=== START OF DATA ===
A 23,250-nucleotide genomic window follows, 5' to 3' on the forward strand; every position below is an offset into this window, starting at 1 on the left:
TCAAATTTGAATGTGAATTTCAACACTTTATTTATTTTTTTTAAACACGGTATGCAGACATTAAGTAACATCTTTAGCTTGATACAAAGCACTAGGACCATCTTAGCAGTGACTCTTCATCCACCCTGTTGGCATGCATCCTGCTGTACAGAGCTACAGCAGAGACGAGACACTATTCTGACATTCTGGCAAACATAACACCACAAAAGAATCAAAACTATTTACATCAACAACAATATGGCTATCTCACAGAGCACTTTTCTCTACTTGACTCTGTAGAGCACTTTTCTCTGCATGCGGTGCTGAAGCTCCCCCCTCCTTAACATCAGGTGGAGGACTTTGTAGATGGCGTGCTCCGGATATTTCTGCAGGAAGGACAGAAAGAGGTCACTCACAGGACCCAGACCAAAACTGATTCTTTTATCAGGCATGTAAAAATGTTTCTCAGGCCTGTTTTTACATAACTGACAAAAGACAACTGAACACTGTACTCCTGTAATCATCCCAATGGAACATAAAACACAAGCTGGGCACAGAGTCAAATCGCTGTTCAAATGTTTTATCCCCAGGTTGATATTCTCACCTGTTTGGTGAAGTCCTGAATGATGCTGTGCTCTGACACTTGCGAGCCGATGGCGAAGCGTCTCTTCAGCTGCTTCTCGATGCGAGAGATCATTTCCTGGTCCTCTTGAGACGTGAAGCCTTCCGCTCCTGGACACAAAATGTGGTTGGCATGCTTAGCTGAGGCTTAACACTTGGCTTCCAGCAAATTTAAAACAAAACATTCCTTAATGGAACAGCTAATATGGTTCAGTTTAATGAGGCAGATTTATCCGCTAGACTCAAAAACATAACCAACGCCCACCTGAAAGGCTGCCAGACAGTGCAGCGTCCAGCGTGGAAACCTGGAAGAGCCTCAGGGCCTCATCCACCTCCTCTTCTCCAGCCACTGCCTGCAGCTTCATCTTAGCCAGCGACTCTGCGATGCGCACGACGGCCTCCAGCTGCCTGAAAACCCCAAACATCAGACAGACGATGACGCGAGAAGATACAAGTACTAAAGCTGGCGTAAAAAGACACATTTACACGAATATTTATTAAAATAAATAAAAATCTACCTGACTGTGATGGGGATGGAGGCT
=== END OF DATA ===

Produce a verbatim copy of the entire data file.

A 23,250-nucleotide genomic window follows, 5' to 3' on the forward strand; every position below is an offset into this window, starting at 1 on the left:
TCAAATTTGAATGTGAATTTCAACACTTTATTTATTTTTTTTAAACACGGTATGCAGACATTAAGTAACATCTTTAGCTTGATACAAAGCACTAGGACCATCTTAGCAGTGACTCTTCATCCACCCTGTTGGCATGCATCCTGCTGTACAGAGCTACAGCAGAGACGAGACACTATTCTGACATTCTGGCAAACATAACACCACAAAAGAATCAAAACTATTTACATCAACAACAATATGGCTATCTCACAGAGCACTTTTCTCTACTTGACTCTGTAGAGCACTTTTCTCTGCATGCGGTGCTGAAGCTCCCCCCTCCTTAACATCAGGTGGAGGACTTTGTAGATGGCGTGCTCCGGATATTTCTGCAGGAAGGACAGAAAGAGGTCACTCACAGGACCCAGACCAAAACTGATTCTTTTATCAGGCATGTAAAAATGTTTCTCAGGCCTGTTTTTACATAACTGACAAAAGACAACTGAACACTGTACTCCTGTAATCATCCCAATGGAACATAAAACACAAGCTGGGCACAGAGTCAAATCGCTGTTCAAATGTTTTATCCCCAGGTTGATATTCTCACCTGTTTGGTGAAGTCCTGAATGATGCTGTGCTCTGACACTTGCGAGCCGATGGCGAAGCGTCTCTTCAGCTGCTTCTCGATGCGAGAGATCATTTCCTGGTCCTCTTGAGACGTGAAGCCTTCCGCTCCTGGACACAAAATGTGGTTGGCATGCTTAGCTGAGGCTTAACACTTGGCTTCCAGCAAATTTAAAACAAAACATTCCTTAATGGAACAGCTAATATGGTTCAGTTTAATGAGGCAGATTTATCCGCTAGACTCAAAAACATAACCAACGCCCACCTGAAAGGCTGCCAGACAGTGCAGCGTCCAGCGTGGAAACCTGGAAGAGCCTCAGGGCCTCATCCACCTCCTCTTCTCCAGCCACTGCCTGCAGCTTCATCTTAGCCAGCGACTCTGCGATGCGCACGACGGCCTCCAGCTGCCTGAAAACCCCAAACATCAGACAGACGATGACGCGAGAAGATACAAGTACTAAAGCTGGCGTAAAAAGACACATTTACACGAATATTTATTAAAATAAATAAAAATCTACCTGACTGTGATGGGGATGGAGGCT